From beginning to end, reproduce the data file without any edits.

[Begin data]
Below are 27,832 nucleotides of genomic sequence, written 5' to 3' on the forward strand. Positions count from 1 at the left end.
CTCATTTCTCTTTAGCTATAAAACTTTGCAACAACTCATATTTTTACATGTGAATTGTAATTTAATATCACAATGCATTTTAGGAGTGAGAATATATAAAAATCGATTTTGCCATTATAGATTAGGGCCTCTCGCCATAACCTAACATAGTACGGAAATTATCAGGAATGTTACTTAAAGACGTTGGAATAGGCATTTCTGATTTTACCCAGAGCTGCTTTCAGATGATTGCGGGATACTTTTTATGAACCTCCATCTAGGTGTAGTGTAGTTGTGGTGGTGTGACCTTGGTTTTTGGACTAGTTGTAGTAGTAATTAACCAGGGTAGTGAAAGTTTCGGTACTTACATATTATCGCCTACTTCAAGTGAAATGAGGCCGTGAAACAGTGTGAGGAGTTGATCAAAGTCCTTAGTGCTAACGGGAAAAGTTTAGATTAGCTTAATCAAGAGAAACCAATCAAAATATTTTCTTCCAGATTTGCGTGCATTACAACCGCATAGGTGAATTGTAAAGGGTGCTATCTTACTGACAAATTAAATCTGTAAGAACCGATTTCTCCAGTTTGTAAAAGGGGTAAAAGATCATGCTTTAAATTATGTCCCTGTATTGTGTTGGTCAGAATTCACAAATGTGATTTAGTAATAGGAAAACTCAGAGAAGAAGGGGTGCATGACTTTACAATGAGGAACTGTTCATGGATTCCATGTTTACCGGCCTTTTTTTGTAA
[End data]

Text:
Below are 27,832 nucleotides of genomic sequence, written 5' to 3' on the forward strand. Positions count from 1 at the left end.
CTCATTTCTCTTTAGCTATAAAACTTTGCAACAACTCATATTTTTACATGTGAATTGTAATTTAATATCACAATGCATTTTAGGAGTGAGAATATATAAAAATCGATTTTGCCATTATAGATTAGGGCCTCTCGCCATAACCTAACATAGTACGGAAATTATCAGGAATGTTACTTAAAGACGTTGGAATAGGCATTTCTGATTTTACCCAGAGCTGCTTTCAGATGATTGCGGGATACTTTTTATGAACCTCCATCTAGGTGTAGTGTAGTTGTGGTGGTGTGACCTTGGTTTTTGGACTAGTTGTAGTAGTAATTAACCAGGGTAGTGAAAGTTTCGGTACTTACATATTATCGCCTACTTCAAGTGAAATGAGGCCGTGAAACAGTGTGAGGAGTTGATCAAAGTCCTTAGTGCTAACGGGAAAAGTTTAGATTAGCTTAATCAAGAGAAACCAATCAAAATATTTTCTTCCAGATTTGCGTGCATTACAACCGCATAGGTGAATTGTAAAGGGTGCTATCTTACTGACAAATTAAATCTGTAAGAACCGATTTCTCCAGTTTGTAAAAGGGGTAAAAGATCATGCTTTAAATTATGTCCCTGTATTGTGTTGGTCAGAATTCACAAATGTGATTTAGTAATAGGAAAACTCAGAGAAGAAGGGGTGCATGACTTTACAATGAGGAACTGTTCATGGATTCCATGTTTACCGGCCTTTTTTTGTAA